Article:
It’s almost as if we’ve gone back in time, this year everyone’s hankering for afternoon tea. This great British tradition is very much en vogue but what’s the story behind the tradition?
Afternoon tea was originally invented by Anna, the 7th Duchess of Bedford in the early nineteenth Century. At the time, one would only have two main meals (breakfast and dinner) per day and the Duchess began to take tea and a light snack in her private chamber to combat “that sinking feeling” she got in the afternoon.
The Duchess would invite close friends to join her when entertaining them in Woburn Abbey. Having enjoyed tea with the Duchess, they would do the same when they hosted their friends and the trend grew and grew.
Today the custom of taking afternoon tea has developed into an event which takes people to hotels, cafés and coffee shops to enjoy afternoon tea. A typical afternoon tea will consist of a variety of finger sandwiches; scones with cream and jam and a selection of cakes. They are invariably advertised as Afternoon Tea and High Tea.
These terms have become interchangeable but originally there was a significant difference. The upper classes would take afternoon tea or low tea (a phrase which has all but died out) in a drawing room with low tables. The lower classes would be at work in the afternoon and would invariably not have a drawing room so they’d take tea on their dining (high) table as their evening meal.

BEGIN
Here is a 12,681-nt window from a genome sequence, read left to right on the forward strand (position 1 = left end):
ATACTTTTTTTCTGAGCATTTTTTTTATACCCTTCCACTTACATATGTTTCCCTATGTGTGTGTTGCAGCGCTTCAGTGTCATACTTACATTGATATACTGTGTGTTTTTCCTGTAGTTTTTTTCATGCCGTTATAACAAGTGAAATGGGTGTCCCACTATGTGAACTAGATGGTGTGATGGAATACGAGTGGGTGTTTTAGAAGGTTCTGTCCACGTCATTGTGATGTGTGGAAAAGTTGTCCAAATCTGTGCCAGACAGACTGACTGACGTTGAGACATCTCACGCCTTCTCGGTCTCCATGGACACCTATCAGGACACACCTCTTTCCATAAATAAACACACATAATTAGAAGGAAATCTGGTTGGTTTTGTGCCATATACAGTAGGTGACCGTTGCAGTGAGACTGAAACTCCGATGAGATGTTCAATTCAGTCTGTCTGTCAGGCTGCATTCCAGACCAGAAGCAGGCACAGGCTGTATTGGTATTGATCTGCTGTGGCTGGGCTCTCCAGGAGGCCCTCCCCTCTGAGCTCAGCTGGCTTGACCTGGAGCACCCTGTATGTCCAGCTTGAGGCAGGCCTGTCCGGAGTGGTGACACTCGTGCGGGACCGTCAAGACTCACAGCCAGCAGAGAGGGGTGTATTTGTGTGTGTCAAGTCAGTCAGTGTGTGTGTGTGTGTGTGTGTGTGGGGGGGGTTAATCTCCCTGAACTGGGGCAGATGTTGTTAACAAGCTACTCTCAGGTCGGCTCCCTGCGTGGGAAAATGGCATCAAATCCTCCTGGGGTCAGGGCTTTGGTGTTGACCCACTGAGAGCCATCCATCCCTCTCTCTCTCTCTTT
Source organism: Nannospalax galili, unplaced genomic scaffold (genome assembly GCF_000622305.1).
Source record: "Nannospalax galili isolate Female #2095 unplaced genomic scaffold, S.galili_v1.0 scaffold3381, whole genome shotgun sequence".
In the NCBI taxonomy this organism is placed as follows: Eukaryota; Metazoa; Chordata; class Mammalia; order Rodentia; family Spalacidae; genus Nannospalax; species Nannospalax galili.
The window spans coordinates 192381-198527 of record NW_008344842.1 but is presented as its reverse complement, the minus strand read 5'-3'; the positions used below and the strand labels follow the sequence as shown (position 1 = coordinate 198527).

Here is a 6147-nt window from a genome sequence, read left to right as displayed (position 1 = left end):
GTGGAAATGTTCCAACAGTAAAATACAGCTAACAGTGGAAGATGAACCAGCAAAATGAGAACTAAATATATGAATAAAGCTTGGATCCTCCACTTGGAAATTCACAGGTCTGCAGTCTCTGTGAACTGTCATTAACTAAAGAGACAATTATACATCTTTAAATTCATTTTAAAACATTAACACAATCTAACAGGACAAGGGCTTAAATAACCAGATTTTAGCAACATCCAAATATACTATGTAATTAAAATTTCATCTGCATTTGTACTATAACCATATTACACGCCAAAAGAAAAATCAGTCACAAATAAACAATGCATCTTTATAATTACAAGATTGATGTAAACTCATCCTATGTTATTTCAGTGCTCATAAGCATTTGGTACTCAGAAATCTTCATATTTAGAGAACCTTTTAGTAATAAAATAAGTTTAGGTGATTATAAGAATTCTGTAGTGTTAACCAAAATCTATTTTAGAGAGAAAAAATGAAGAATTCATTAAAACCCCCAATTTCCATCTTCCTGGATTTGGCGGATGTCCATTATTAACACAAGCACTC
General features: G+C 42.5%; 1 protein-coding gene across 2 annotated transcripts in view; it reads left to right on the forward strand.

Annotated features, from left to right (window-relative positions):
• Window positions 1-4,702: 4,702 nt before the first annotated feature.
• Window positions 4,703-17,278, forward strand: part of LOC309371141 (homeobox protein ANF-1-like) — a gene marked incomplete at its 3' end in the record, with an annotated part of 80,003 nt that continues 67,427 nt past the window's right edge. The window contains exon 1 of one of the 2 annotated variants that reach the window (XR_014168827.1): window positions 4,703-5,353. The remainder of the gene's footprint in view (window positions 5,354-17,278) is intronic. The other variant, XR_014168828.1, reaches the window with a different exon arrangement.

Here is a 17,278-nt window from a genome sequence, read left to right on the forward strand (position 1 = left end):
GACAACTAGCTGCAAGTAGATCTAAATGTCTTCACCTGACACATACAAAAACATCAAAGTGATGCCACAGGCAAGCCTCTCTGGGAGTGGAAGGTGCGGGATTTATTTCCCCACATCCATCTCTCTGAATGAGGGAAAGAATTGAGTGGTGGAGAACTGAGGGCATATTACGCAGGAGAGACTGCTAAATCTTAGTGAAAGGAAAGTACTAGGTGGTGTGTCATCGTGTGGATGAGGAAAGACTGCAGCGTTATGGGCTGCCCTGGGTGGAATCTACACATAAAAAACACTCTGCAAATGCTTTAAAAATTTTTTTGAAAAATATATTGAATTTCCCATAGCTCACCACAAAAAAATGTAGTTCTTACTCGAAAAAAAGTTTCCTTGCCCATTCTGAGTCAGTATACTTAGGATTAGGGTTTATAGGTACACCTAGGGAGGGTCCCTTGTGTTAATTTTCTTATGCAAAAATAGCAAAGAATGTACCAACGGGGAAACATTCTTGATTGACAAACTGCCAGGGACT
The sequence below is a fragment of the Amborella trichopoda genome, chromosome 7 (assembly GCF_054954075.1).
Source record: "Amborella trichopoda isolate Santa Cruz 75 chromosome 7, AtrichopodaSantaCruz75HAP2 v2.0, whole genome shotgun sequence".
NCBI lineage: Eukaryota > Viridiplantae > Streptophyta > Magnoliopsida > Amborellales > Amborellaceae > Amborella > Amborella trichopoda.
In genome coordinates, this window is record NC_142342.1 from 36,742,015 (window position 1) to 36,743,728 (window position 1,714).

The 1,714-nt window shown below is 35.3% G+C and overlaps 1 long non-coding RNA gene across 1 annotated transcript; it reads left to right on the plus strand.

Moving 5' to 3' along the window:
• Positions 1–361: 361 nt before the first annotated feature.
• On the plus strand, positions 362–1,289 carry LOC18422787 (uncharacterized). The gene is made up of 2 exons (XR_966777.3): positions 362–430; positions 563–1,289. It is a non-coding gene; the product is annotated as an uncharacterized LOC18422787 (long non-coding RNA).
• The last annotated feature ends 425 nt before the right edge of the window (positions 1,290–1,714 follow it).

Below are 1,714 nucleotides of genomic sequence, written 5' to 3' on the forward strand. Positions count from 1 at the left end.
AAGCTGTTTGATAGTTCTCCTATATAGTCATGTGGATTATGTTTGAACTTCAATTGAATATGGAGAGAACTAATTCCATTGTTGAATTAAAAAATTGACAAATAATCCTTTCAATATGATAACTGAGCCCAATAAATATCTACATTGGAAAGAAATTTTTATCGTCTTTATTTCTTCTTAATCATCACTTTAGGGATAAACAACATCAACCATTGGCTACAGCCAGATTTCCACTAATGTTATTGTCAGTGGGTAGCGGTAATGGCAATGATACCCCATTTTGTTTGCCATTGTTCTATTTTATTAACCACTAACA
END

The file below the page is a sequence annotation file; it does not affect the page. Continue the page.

So the difference is in the size, time and choice of table. This explains also how in various parts of the UK, tea is also used to describe the main evening meal, instead of dinner. That the word dinner is used instead of lunch is a whole other subject!
The “high” prefix adds some grandeur too, so hotels often use this term when serving tea in their dining rooms. But to add genuine grandeur consider adding Champagne or a cocktail. This decadent twist becomes a Royal Tea and is increasingly popular in high end department stores and hotels.
The great British tradition of afternoon tea is something the rest of the world still believe we British do every day when “at half past three, everything stops for tea.” Sadly it’s a leisure time luxury today but one which is increasingly being indulged in. A deliberately light meal, could its rise be linked to public awareness of the need to reduce our portion sizes?
The Café Life Awards 2014 will hold an Afternoon Tea Experience Challenge to find the UK’s best, most innovative new afternoon tea. Held on the first afternoon of the lunch! show, 23 September at the Business Design Centre, London.